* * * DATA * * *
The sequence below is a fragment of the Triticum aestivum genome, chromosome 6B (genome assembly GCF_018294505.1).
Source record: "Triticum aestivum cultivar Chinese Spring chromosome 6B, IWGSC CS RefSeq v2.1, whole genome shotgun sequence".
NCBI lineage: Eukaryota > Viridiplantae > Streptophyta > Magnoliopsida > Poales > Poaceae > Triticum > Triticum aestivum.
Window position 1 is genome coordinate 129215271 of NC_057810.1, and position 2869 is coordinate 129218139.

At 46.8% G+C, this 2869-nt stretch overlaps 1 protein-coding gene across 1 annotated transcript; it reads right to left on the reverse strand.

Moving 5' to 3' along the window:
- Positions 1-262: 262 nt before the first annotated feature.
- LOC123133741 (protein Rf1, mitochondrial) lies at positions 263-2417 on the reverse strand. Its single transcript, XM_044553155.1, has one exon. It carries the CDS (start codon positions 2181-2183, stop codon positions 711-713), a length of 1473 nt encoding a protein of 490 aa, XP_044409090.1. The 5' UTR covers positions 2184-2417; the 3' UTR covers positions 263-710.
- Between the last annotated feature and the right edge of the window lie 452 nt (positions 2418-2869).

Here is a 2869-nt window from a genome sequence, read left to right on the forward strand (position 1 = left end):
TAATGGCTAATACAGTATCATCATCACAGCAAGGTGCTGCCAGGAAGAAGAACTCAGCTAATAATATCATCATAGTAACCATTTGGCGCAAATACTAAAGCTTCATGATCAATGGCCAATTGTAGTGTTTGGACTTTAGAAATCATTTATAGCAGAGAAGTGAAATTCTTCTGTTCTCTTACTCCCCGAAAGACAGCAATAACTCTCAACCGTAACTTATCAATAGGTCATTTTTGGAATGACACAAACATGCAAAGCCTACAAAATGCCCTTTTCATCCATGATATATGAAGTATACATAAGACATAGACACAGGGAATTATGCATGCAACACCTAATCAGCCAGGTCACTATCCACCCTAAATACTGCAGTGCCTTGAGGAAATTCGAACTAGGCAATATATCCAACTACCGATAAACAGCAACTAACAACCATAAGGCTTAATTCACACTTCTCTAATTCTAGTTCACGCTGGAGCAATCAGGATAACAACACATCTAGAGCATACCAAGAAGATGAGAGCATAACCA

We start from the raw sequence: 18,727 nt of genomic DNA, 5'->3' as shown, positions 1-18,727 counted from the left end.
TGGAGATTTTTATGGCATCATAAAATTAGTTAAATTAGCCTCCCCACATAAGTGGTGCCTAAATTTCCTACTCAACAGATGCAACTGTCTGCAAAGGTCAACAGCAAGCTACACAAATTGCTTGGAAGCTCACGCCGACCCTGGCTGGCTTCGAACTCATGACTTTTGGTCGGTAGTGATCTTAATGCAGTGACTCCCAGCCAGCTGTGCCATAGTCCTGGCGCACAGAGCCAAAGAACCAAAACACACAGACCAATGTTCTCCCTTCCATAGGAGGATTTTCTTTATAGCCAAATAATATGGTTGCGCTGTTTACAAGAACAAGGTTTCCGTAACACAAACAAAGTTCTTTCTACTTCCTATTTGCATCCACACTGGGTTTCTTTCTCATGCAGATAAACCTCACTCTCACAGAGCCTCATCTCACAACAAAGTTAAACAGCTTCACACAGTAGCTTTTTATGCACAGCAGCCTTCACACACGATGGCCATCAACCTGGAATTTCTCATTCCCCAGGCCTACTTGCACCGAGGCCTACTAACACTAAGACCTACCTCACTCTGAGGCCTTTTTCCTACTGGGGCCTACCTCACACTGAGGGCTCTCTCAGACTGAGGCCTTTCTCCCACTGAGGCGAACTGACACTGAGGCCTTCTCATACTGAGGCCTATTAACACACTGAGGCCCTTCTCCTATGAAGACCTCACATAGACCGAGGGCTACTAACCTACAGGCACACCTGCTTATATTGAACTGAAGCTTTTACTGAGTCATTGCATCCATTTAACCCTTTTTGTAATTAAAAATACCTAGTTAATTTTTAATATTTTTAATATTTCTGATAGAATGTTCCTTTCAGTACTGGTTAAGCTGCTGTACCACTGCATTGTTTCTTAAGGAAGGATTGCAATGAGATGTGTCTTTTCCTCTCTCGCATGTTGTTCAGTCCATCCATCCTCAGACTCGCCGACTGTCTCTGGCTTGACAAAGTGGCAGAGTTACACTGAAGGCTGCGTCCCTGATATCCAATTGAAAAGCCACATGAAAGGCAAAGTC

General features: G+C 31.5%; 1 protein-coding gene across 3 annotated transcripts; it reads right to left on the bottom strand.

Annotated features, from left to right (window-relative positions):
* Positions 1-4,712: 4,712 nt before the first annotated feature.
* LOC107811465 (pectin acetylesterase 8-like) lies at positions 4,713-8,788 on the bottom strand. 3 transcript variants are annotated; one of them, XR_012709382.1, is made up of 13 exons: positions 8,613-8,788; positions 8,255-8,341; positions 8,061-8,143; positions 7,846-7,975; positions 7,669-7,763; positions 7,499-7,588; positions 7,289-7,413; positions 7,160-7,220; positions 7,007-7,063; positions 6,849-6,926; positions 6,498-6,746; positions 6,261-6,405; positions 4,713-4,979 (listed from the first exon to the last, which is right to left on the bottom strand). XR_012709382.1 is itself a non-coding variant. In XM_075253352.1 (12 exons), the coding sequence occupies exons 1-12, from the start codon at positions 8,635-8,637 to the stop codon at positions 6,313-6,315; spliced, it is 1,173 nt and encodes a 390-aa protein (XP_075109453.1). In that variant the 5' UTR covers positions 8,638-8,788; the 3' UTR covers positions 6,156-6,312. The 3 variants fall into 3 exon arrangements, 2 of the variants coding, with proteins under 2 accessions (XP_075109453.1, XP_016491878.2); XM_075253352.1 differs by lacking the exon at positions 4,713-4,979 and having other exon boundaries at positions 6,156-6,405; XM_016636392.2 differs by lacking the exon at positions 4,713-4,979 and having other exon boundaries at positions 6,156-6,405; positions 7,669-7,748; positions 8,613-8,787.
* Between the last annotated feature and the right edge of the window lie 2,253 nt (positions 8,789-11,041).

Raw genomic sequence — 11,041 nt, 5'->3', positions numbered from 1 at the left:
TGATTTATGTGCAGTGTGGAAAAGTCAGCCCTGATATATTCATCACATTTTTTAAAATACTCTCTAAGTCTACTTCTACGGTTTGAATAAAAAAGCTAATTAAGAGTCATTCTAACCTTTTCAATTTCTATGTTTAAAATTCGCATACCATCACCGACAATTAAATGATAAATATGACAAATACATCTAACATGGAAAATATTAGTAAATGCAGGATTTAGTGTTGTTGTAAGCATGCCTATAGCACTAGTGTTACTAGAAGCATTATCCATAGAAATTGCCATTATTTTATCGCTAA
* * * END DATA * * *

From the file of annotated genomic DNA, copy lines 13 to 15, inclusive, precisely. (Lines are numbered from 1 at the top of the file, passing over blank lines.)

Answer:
TGGAGATTTTTATGGCATCATAAAATTAGTTAAATTAGCCTCCCCACATAAGTGGTGCCTAAATTTCCTACTCAACAGATGCAACTGTCTGCAAAGGTCAACAGCAAGCTACACAAATTGCTTGGAAGCTCACGCCGACCCTGGCTGGCTTCGAACTCATGACTTTTGGTCGGTAGTGATCTTAATGCAGTGACTCCCAGCCAGCTGTGCCATAGTCCTGGCGCACAGAGCCAAAGAACCAAAACACACAGACCAATGTTCTCCCTTCCATAGGAGGATTTTCTTTATAGCCAAATAATATGGTTGCGCTGTTTACAAGAACAAGGTTTCCGTAACACAAACAAAGTTCTTTCTACTTCCTATTTGCATCCACACTGGGTTTCTTTCTCATGCAGATAAACCTCACTCTCACAGAGCCTCATCTCACAACAAAGTTAAACAGCTTCACACAGTAGCTTTTTATGCACAGCAGCCTTCACACACGATGGCCATCAACCTGGAATTTCTCATTCCCCAGGCCTACTTGCACCGAGGCCTACTAACACTAAGACCTACCTCACTCTGAGGCCTTTTTCCTACTGGGGCCTACCTCACACTGAGGGCTCTCTCAGACTGAGGCCTTTCTCCCACTGAGGCGAACTGACACTGAGGCCTTCTCATACTGAGGCCTATTAACACACTGAGGCCCTTCTCCTATGAAGACCTCACATAGACCGAGGGCTACTAACCTACAGGCACACCTGCTTATATTGAACTGAAGCTTTTACTGAGTCATTGCATCCATTTAACCCTTTTTGTAATTAAAAATACCTAGTTAATTTTTAATATTTTTAATATTTCTGATAGAATGTTCCTTTCAGTACTGGTTAAGCTGCTGTACCACTGCATTGTTTCTTAAGGAAGGATTGCAATGAGATGTGTCTTTTCCTCTCTCGCATGTTGTTCAGTCCATCCATCCTCAGACTCGCCGACTGTCTCTGGCTTGACAAAGTGGCAGAGTTACACTGAAGGCTGCGTCCCTGATATCCAATTGAAAAGCCACATGAAAGGCAAAGTC

General features: G+C 31.5%; 1 protein-coding gene across 3 annotated transcripts; it reads right to left on the bottom strand.

Annotated features, from left to right (window-relative positions):